Who we are
After nine years in the UK electricity industry (CEGB, National Grid, and Eastern), and a further seven years in international management consultancy (Logica, PwC, AT Kearney), our founder finally saw the light and set up Thomas Yeung Ltd in April 2002 as a vehicle for his Consultancy and Interim Management activities.
Since then, Thomas has worked for DFID in the Caribbean as the interim MD of a state-owned utility, purchased electricity for Virgin Media, managed the roll-out of smart meters and energy efficiency projects for Vodafone, and worked for the power and water regulator in Saudi as Aramco’s representative on the Long Term Planning team.
Currently, he is a pro bono adviser to Water Aid, helping them assess access to WASH (water, sanitation and hygiene) in Ethiopia, Nigeria, and Pakistan against the UN sustainable development goals.
We have worked in the Power and Water sector for over twenty years, before, during, and after industry restructuring and regulatory reform, in the UK, Europe, and further afield. Our clients have included government agencies, utilities, regulators and large energy users.
Change is unavoidable - whether in response to industry or technology changes, in preparation for mergers/acquisition/disposal, or simply to improve performance and/or profitability. We can help, and the scale of our advice has ranged from assisting individual teams, through small and large companies, to consortia, associations, and entire industries (but generally only in centrally controlled economies).
Some of our clients want more than advice and they ask for someone to deliver the project. Other times, they need someone to hit the ground running, make the necessary changes, and then leave once a sustainable alternative is available. And sometimes clients may just require someone with a safe pair of hands to keep the ship on course to cover a key absence or while senior management attention is diverted elsewhere. In all these cases, Interim Management can be the solution.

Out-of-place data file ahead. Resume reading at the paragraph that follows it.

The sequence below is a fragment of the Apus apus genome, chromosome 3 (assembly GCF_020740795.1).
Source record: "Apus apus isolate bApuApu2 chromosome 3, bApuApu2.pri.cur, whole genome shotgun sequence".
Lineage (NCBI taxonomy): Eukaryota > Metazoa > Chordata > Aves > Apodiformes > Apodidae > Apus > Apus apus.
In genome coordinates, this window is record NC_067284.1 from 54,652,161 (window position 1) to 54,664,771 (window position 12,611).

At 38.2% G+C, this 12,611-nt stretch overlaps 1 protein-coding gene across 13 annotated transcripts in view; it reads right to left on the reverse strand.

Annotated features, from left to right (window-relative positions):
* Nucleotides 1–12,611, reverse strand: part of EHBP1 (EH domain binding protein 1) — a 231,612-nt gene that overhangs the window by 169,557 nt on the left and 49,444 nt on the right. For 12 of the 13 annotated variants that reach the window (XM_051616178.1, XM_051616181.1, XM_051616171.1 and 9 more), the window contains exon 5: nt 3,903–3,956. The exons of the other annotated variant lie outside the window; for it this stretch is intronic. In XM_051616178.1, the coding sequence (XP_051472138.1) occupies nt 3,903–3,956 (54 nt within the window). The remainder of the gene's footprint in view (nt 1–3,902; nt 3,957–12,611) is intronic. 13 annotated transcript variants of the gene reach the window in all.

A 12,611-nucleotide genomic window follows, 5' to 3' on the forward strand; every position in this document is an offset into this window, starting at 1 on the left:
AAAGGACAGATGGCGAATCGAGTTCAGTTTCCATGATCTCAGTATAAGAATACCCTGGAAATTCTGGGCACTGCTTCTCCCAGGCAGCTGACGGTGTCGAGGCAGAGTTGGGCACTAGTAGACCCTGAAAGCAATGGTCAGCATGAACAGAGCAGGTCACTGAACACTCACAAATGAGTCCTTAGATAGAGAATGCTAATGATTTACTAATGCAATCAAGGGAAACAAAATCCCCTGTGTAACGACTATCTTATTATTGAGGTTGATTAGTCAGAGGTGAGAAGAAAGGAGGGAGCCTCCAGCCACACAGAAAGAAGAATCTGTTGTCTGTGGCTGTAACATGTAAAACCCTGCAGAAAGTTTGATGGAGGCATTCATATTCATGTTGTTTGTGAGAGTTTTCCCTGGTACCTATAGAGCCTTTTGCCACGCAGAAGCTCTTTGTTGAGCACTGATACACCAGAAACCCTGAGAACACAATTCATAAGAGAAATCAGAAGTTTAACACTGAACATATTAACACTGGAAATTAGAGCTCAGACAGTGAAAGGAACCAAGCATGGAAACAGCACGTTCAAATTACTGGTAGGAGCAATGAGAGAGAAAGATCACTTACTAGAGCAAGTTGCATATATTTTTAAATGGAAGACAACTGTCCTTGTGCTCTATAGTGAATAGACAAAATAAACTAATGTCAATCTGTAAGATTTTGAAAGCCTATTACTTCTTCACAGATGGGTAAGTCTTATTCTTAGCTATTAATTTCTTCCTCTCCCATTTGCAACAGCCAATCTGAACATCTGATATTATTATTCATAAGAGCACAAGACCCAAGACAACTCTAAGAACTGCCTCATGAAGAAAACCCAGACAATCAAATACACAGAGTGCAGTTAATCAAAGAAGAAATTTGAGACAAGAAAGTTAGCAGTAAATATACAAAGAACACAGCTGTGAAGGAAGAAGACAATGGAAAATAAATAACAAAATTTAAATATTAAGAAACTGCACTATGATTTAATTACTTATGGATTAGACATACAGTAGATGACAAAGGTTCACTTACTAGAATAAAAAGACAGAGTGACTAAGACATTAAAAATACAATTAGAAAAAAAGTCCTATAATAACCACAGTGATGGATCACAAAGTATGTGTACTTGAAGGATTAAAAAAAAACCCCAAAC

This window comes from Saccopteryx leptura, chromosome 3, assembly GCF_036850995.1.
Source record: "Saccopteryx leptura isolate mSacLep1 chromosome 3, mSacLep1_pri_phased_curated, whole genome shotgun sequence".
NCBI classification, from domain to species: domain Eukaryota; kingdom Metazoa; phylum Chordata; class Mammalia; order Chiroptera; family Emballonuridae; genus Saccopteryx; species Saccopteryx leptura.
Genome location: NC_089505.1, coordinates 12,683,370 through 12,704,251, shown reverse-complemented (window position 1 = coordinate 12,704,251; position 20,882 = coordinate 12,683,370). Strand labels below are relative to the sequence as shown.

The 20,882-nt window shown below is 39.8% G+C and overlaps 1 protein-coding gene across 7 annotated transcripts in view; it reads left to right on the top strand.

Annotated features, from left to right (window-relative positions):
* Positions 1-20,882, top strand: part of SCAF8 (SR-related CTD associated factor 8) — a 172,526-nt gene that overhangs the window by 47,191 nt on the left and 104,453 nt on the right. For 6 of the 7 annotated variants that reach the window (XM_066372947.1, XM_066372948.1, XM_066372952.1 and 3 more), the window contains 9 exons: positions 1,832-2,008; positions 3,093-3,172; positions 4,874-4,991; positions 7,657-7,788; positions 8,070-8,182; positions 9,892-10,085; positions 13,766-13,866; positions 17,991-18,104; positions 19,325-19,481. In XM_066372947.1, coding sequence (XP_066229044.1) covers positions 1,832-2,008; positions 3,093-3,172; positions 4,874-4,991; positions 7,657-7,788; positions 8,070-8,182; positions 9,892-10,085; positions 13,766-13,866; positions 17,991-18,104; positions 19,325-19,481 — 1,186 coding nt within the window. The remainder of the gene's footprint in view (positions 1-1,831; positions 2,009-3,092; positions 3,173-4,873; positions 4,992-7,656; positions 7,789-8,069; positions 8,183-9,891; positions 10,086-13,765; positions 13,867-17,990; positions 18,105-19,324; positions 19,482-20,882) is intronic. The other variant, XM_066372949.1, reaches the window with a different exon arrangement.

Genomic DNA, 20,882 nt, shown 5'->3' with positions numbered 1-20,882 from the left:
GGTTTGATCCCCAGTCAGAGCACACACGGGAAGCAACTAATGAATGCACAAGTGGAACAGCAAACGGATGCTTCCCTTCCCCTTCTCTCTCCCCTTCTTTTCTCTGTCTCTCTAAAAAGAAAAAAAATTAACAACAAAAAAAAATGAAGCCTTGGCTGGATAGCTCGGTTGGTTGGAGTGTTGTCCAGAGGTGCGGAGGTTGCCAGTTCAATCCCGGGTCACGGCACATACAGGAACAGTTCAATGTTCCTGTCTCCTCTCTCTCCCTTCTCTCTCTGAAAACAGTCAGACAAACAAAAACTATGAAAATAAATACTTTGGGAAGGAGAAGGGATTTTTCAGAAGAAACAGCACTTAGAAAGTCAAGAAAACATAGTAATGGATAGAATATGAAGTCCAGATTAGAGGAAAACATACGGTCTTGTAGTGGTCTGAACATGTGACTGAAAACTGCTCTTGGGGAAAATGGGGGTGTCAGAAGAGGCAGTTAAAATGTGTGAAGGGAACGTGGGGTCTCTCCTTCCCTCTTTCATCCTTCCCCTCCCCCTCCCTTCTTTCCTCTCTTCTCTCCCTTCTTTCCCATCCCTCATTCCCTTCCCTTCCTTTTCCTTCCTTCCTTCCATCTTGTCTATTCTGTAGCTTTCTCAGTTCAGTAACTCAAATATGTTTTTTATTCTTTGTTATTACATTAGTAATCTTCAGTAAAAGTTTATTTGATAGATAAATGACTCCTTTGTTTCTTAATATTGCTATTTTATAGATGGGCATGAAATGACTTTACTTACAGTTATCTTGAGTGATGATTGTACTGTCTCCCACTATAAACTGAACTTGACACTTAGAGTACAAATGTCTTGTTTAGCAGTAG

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What we do
For over twenty years, we have worked in the Energy & Utility sector, and our clients have operated in all parts of the value chain, from fuel supply, through generation, transmission, distribution and supply, to end use. At different times and in different markets, depending upon the situation and the client’s needs, we have advised on market entry and exit, consolidation and diversification, privatisation and nationalisation, even privatisation and nationalisation.
Our key skills fall into four main areas:
- Strategic Change (including M&A, divestment, and restructuring)
- Pricing (for goods and services we sell) and Procurement (for those we buy)
- Project and Programme Management (particularly power/water plant and network infrastructure)
- Contract Development and Management (incl PPAs, EPC contracts, Fuel Supply Contracts, connection agreements, etc.)
Strategic Change (incl M&A)
Pricing and Procurement
Selected recent projects
Island of Montserrat, Eastern Caribbean